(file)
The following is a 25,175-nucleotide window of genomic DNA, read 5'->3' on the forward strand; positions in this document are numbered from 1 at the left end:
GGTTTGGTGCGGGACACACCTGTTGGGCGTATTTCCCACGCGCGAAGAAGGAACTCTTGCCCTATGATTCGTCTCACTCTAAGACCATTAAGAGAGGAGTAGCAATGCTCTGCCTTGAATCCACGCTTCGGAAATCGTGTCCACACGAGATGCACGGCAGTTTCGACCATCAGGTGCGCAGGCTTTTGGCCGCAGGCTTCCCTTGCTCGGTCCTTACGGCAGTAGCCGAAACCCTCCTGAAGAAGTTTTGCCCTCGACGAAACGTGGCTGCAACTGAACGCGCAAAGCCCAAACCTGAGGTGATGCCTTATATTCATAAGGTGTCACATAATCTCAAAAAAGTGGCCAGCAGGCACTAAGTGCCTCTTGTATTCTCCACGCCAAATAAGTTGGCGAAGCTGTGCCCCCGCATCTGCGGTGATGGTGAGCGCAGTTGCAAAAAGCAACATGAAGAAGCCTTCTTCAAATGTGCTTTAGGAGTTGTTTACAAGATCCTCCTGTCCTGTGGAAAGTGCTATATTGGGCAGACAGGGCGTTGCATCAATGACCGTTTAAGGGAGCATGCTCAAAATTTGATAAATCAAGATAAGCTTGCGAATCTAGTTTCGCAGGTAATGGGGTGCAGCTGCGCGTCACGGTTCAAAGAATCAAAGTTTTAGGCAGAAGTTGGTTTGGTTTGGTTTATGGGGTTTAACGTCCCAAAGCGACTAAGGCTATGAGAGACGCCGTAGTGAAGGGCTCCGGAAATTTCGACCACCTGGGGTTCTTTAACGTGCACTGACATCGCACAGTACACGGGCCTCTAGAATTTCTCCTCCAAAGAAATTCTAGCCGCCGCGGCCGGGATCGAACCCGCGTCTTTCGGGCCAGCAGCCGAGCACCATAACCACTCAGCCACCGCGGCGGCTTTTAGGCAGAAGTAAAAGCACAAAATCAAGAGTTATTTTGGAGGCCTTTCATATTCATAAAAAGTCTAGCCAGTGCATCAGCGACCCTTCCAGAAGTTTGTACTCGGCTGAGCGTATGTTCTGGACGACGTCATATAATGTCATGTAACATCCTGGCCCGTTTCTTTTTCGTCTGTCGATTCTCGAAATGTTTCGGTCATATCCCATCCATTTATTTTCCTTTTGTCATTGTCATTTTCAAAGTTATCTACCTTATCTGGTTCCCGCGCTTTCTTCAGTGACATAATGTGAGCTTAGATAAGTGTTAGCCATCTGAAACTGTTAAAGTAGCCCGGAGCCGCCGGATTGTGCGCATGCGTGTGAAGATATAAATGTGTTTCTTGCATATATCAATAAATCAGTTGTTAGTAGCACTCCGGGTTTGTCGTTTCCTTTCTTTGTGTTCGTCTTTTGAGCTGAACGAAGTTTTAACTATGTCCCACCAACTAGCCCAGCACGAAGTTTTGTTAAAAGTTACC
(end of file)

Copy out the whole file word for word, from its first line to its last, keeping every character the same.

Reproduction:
The following is a 25,175-nucleotide window of genomic DNA, read 5'->3' on the forward strand; positions in this document are numbered from 1 at the left end:
GGTTTGGTGCGGGACACACCTGTTGGGCGTATTTCCCACGCGCGAAGAAGGAACTCTTGCCCTATGATTCGTCTCACTCTAAGACCATTAAGAGAGGAGTAGCAATGCTCTGCCTTGAATCCACGCTTCGGAAATCGTGTCCACACGAGATGCACGGCAGTTTCGACCATCAGGTGCGCAGGCTTTTGGCCGCAGGCTTCCCTTGCTCGGTCCTTACGGCAGTAGCCGAAACCCTCCTGAAGAAGTTTTGCCCTCGACGAAACGTGGCTGCAACTGAACGCGCAAAGCCCAAACCTGAGGTGATGCCTTATATTCATAAGGTGTCACATAATCTCAAAAAAGTGGCCAGCAGGCACTAAGTGCCTCTTGTATTCTCCACGCCAAATAAGTTGGCGAAGCTGTGCCCCCGCATCTGCGGTGATGGTGAGCGCAGTTGCAAAAAGCAACATGAAGAAGCCTTCTTCAAATGTGCTTTAGGAGTTGTTTACAAGATCCTCCTGTCCTGTGGAAAGTGCTATATTGGGCAGACAGGGCGTTGCATCAATGACCGTTTAAGGGAGCATGCTCAAAATTTGATAAATCAAGATAAGCTTGCGAATCTAGTTTCGCAGGTAATGGGGTGCAGCTGCGCGTCACGGTTCAAAGAATCAAAGTTTTAGGCAGAAGTTGGTTTGGTTTGGTTTATGGGGTTTAACGTCCCAAAGCGACTAAGGCTATGAGAGACGCCGTAGTGAAGGGCTCCGGAAATTTCGACCACCTGGGGTTCTTTAACGTGCACTGACATCGCACAGTACACGGGCCTCTAGAATTTCTCCTCCAAAGAAATTCTAGCCGCCGCGGCCGGGATCGAACCCGCGTCTTTCGGGCCAGCAGCCGAGCACCATAACCACTCAGCCACCGCGGCGGCTTTTAGGCAGAAGTAAAAGCACAAAATCAAGAGTTATTTTGGAGGCCTTTCATATTCATAAAAAGTCTAGCCAGTGCATCAGCGACCCTTCCAGAAGTTTGTACTCGGCTGAGCGTATGTTCTGGACGACGTCATATAATGTCATGTAACATCCTGGCCCGTTTCTTTTTCGTCTGTCGATTCTCGAAATGTTTCGGTCATATCCCATCCATTTATTTTCCTTTTGTCATTGTCATTTTCAAAGTTATCTACCTTATCTGGTTCCCGCGCTTTCTTCAGTGACATAATGTGAGCTTAGATAAGTGTTAGCCATCTGAAACTGTTAAAGTAGCCCGGAGCCGCCGGATTGTGCGCATGCGTGTGAAGATATAAATGTGTTTCTTGCATATATCAATAAATCAGTTGTTAGTAGCACTCCGGGTTTGTCGTTTCCTTTCTTTGTGTTCGTCTTTTGAGCTGAACGAAGTTTTAACTATGTCCCACCAACTAGCCCAGCACGAAGTTTTGTTAAAAGTTACC